The poverty rates in certain areas dictate what the economy in the community is like and quite frankly what businesses look for in workers and labor. Some of the questions that we must ask are how educated is the community or population for the workforce? And what are the disparities encountered in education? What is the impact of higher education inequality? What degrees are businesses seeking in potential candidates for employment?

Some of the answers are complex and cannot be answered with a simple answer, but could be answered in general. The Industry demands certain criteria from the public who are educated in certain fields. What high schools have the proper technology is essential in answering this question generally also. Some of the disparities encountered vary from city to city but generally speaking it is poverty and financial (income in household), and availability.

So we have to ask where else can the 6,263,438 public school students utilize a computer. There are recreational centers and libraries across the state who or what can fill the digital divide. But is it enough to be able to handle the task of keeping students equipped to handle business when they graduate from high school or college.

We will start with the areas of the highest poverty rates in Southern California and what types of businesses and how many businesses the community has and they are:

Of the 38,041,430 million households in California disparities exist in businesses that have a high poverty rate and of those 61.8% are computer and Internet users as of 2003 and where reported by the Census Bureau.

Of the 38,041,430 million here in California the statistics for the highest poverty rates are in Southern California who are 34.8% Latino, 65.1% Asians, 36.1% Blacks, and 56.1% are Whites.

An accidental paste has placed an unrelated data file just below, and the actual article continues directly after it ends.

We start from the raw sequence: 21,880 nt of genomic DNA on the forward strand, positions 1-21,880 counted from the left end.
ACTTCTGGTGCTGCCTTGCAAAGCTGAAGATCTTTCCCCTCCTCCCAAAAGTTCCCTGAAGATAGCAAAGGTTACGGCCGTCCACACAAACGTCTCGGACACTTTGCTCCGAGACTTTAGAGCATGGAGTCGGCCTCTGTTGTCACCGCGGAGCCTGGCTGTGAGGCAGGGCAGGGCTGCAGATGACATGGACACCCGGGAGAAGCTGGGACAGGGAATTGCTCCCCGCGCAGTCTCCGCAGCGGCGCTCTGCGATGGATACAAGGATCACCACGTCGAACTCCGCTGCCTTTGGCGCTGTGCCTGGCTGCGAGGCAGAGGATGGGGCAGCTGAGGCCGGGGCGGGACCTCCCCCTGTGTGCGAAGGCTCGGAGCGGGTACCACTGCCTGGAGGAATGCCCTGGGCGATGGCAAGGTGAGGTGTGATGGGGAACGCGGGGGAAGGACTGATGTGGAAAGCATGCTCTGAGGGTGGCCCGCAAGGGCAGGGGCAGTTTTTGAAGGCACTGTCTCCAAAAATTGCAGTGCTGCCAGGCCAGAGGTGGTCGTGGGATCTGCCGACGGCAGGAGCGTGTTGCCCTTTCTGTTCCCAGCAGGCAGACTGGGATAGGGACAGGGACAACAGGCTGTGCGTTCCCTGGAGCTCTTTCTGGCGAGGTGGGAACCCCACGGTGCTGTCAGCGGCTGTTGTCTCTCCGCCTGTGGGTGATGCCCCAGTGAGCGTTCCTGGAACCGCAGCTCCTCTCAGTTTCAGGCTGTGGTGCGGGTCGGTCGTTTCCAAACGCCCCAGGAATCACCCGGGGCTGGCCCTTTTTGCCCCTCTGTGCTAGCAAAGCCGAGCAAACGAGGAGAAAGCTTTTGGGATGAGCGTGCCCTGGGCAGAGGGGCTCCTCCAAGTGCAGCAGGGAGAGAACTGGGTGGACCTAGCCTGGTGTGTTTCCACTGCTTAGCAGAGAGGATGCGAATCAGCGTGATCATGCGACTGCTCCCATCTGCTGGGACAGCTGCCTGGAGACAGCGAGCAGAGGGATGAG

Reported areas of disparity and poverty in Southern California is greatest ELA 25.3% below poverty and who have only 6,422 business owners, South Gate 19.6% below poverty and have only 6,733 business owners, Compton 24.9% below poverty and only have 5,082 businesses, and Watts/Willowbrook 25% below poverty and who only have 2,133 businesses as of 2007.

These statistics give you the idea of how much the great divide is in households that are having trouble owning, buying, and even maintaining a computer. Libraries, schools, and recreation centers are a vital and critical need in these areas that do not have computer or Internet access ( We will discuss the disparities in more detail and the evolving technological devices used in business and in schools.


    0 of 8192 characters used
    Post Comment

    No comments yet.


    This website uses cookies

    As a user in the EEA, your approval is needed on a few things. To provide a better website experience, uses cookies (and other similar technologies) and may collect, process, and share personal data. Please choose which areas of our service you consent to our doing so.

    For more information on managing or withdrawing consents and how we handle data, visit our Privacy Policy at:

    Show Details
    HubPages Device IDThis is used to identify particular browsers or devices when the access the service, and is used for security reasons.
    LoginThis is necessary to sign in to the HubPages Service.
    Google RecaptchaThis is used to prevent bots and spam. (Privacy Policy)
    AkismetThis is used to detect comment spam. (Privacy Policy)
    HubPages Google AnalyticsThis is used to provide data on traffic to our website, all personally identifyable data is anonymized. (Privacy Policy)